Wednesday, September 28, 2016

USDA grant creating telemedicine network to fight opioid addiction in rural Virginia

Rural Virginia will soon see the benefits of a U.S. Department of Agriculture grant to create telemedicine networks to fight the opioid epidemic. Funding is part of $1.4 million USDA announced in June for five rural Appalachian projects. Virginia was awarded $587,000 for two projects. One, which received $434,182, will help the Carillon Clinic's Roanoke-based Carilion Medical Center "deliver health care in 12 rural counties in southwest Virginia, including 18 sites—15 of which are in StrikeForce counties" targeted for special help, says a USDA press release. Other projects are in Kentucky and Tennessee.

In Virginia, 4.6 percent of residents—about 380,000 people—are estimated to have abused opioids last year, Shefali Luthra reports for Kaiser Health News. Between January 2015 and March 2016, the state medical examiner's office recorded almost 600 deaths from prescription -opioid overdoses.

The epidemic has been particularly bad in rural areas, mostly because there are few options for help, Luthra writes. For example, in Giles County ( map) which has 17,000 people spread over 360 square miles, there are no treatment programs. The nearest ones are one county over, "more than 24 miles from Pearisburg, where the Giles County mental health clinic offers only basic counseling and child psychiatry. With no closer option for an adult psychiatrist, some local physicians have turned to telemedicine."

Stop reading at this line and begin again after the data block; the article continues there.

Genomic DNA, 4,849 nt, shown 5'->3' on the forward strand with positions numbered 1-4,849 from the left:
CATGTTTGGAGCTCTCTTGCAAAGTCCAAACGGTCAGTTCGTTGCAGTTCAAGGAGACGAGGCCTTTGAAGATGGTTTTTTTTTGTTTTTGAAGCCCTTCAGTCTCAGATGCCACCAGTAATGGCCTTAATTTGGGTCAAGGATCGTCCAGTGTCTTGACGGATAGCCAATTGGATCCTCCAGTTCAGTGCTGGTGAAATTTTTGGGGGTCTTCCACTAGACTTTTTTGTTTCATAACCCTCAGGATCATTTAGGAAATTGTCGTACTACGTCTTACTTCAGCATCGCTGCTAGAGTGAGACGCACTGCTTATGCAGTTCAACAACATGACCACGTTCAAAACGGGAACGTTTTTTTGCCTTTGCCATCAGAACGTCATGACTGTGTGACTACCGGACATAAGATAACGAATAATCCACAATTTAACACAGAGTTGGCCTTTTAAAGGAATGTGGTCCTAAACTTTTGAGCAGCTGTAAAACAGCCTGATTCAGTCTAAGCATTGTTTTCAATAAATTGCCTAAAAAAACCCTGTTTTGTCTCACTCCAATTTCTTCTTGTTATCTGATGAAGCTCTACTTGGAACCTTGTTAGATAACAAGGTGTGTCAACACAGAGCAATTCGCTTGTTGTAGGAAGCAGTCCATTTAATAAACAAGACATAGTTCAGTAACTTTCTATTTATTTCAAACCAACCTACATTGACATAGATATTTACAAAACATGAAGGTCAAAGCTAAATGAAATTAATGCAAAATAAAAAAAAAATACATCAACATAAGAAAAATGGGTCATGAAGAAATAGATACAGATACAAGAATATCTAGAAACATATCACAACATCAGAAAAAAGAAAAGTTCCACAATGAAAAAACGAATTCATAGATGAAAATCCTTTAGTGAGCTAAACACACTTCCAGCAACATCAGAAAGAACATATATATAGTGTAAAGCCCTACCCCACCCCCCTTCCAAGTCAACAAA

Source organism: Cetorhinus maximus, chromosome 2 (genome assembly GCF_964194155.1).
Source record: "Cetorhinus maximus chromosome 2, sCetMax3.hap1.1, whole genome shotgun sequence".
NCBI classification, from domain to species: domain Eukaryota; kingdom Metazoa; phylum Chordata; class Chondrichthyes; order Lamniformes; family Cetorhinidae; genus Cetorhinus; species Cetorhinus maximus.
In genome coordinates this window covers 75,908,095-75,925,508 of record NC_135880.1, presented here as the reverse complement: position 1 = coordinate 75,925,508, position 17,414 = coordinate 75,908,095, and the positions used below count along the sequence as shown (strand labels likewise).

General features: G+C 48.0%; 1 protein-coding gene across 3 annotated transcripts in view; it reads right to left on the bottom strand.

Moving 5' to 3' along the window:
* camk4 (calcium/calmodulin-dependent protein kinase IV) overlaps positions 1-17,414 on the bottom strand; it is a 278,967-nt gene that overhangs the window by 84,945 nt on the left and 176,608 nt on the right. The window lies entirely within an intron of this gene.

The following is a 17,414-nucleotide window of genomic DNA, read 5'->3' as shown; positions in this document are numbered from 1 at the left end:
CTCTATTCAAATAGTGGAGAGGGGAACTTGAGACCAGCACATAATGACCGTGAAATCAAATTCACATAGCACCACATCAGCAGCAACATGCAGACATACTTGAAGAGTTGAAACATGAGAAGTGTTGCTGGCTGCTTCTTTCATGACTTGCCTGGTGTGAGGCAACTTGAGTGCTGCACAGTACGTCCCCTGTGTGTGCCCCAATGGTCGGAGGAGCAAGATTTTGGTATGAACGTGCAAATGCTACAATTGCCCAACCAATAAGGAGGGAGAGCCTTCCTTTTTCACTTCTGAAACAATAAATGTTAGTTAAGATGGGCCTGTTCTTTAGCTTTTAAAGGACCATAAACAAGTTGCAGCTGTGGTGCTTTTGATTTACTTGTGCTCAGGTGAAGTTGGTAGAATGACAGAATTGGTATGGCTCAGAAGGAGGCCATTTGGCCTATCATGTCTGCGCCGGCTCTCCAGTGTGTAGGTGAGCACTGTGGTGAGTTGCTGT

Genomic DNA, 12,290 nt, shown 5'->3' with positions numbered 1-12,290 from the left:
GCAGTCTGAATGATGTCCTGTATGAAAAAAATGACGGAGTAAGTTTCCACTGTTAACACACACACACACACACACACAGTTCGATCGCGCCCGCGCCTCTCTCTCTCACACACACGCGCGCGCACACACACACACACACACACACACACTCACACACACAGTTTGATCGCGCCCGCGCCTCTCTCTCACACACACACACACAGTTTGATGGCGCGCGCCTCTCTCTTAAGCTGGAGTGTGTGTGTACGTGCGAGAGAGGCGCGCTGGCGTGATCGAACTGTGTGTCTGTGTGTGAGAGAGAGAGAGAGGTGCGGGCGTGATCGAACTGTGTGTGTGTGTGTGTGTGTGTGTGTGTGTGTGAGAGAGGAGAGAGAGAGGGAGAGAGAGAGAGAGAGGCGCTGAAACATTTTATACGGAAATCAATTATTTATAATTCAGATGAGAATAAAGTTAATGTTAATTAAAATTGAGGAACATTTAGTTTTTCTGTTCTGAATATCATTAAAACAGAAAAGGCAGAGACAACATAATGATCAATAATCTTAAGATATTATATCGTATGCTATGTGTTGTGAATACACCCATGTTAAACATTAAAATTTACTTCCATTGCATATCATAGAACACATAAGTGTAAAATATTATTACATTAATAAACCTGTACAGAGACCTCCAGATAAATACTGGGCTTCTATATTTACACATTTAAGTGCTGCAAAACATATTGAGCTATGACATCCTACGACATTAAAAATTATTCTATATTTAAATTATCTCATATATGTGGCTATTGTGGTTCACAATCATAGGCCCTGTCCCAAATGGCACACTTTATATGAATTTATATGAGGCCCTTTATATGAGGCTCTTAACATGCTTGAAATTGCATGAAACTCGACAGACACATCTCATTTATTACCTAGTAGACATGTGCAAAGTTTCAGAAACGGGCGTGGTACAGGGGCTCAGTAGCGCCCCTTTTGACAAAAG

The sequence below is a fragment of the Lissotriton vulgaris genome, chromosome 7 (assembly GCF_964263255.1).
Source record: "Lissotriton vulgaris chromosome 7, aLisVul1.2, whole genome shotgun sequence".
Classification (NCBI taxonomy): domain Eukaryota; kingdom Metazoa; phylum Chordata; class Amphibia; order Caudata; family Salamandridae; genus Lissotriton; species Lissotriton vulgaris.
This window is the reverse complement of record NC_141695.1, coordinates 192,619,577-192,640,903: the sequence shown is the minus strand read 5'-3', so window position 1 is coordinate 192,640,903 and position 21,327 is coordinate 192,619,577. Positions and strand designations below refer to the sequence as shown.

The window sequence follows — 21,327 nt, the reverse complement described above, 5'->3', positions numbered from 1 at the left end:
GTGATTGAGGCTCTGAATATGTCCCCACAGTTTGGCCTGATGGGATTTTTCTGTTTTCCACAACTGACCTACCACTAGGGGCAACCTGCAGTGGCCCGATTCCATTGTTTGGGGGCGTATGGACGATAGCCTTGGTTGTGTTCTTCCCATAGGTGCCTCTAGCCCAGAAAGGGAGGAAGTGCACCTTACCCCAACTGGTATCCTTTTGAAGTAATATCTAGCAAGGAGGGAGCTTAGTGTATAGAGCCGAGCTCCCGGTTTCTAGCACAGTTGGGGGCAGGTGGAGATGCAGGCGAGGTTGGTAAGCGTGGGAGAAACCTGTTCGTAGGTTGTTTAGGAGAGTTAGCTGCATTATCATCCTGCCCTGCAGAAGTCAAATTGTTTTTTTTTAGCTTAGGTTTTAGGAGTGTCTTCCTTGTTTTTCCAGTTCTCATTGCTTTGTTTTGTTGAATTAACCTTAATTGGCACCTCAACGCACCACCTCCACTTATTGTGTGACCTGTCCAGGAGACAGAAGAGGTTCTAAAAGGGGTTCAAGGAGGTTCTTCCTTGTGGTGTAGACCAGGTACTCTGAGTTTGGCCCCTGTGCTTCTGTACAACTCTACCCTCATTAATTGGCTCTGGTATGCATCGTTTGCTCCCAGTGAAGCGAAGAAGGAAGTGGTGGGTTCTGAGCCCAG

Giles County family physician Robert Devereaux said "the nearest physician who can prescribe suboxone is 30 miles away," Luthra writes. "That's an immense distance for patients of limited means, who may not be able to afford gas or may not even have a car. But given that Devereaux sees between 25 and 30 patients a day, many with multiple chronic illnesses, handling the medication regimen required to treat drug addiction is a responsibility he's not sure he could add."

Carillon, which runs the Carillon Giles Community Hospital in Giles County, "is pushing its doctors in rural counties to get licensed to prescribe suboxone, a drug used to treat opioid addiction," Luthra writes. "Medical residents at the system's flagship hospital in Roanoke are required to get DEA certification, and the hospital is sending two specialists to its clinics to train interested providers."

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